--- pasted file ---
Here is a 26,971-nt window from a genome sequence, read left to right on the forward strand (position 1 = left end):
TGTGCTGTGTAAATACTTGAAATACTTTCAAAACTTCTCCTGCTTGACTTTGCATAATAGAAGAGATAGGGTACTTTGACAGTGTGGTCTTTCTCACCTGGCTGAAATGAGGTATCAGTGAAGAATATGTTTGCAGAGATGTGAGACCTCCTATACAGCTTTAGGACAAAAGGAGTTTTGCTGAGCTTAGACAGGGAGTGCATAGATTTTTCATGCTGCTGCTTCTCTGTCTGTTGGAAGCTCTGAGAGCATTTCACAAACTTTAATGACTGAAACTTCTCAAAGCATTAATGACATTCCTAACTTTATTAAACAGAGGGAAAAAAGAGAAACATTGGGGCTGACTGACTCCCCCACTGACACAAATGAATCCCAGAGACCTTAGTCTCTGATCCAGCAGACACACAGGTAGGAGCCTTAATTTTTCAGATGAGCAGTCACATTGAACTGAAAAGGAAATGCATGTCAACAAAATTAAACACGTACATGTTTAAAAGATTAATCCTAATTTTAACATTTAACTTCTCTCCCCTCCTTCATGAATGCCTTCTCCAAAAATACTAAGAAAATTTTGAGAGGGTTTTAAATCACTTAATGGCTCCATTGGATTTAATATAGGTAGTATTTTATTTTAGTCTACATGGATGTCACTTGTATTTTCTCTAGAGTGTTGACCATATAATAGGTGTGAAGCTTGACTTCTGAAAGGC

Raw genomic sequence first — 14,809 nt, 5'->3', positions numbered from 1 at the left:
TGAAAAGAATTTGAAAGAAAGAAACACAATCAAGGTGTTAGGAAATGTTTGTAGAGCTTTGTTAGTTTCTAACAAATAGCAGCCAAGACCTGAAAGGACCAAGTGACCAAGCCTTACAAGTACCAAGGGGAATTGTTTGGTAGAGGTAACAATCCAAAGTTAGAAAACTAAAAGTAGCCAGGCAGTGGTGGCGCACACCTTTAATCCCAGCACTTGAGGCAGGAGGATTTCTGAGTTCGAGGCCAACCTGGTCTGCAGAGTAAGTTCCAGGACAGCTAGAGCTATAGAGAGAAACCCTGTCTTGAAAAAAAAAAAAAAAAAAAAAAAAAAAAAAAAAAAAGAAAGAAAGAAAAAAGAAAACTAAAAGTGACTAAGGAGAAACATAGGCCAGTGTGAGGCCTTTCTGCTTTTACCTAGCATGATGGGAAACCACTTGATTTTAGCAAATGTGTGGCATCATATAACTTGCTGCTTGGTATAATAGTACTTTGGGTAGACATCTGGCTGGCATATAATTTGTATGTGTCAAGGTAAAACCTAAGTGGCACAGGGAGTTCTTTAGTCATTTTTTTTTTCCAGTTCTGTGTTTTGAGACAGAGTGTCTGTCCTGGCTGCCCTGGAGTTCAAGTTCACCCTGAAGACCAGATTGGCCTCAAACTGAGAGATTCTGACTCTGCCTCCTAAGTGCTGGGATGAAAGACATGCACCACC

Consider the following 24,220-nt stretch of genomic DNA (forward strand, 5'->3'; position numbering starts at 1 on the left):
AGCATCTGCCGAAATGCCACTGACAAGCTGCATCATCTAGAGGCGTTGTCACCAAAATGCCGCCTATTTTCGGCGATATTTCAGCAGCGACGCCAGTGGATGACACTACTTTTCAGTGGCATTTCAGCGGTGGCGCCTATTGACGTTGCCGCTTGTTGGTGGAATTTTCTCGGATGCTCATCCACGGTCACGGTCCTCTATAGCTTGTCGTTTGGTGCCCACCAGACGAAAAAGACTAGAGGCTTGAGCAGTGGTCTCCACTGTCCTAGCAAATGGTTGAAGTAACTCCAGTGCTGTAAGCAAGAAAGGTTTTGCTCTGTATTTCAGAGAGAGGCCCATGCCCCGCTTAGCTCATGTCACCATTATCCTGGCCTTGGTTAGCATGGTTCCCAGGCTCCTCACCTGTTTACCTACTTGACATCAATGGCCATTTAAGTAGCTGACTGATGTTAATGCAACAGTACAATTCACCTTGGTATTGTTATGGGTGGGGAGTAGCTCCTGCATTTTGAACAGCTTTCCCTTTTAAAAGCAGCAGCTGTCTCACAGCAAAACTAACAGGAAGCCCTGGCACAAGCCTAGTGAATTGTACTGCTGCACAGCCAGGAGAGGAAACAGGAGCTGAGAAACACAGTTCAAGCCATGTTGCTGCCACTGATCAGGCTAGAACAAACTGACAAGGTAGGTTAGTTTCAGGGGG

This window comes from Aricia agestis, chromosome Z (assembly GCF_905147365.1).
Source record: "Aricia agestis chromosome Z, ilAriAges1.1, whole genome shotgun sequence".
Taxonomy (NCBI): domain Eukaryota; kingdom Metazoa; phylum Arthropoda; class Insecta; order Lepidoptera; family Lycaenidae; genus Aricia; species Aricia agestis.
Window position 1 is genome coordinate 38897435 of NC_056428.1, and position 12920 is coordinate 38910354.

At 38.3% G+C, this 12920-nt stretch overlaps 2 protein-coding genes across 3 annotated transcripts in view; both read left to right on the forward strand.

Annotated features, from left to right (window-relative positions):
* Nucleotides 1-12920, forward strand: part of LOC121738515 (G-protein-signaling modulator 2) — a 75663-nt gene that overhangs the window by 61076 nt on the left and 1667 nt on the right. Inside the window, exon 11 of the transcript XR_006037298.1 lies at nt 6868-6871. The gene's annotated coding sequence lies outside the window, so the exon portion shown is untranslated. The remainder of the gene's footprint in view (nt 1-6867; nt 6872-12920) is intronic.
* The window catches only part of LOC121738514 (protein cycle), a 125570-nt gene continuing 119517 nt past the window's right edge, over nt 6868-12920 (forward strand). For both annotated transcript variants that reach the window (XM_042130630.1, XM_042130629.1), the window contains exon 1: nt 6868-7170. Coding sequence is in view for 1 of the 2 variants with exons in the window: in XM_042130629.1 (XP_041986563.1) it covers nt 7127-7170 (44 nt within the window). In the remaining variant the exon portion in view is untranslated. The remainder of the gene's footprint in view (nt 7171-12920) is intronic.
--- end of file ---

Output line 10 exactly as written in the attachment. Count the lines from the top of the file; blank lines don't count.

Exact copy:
Window position 1 is genome coordinate 38897435 of NC_056428.1, and position 12920 is coordinate 38910354.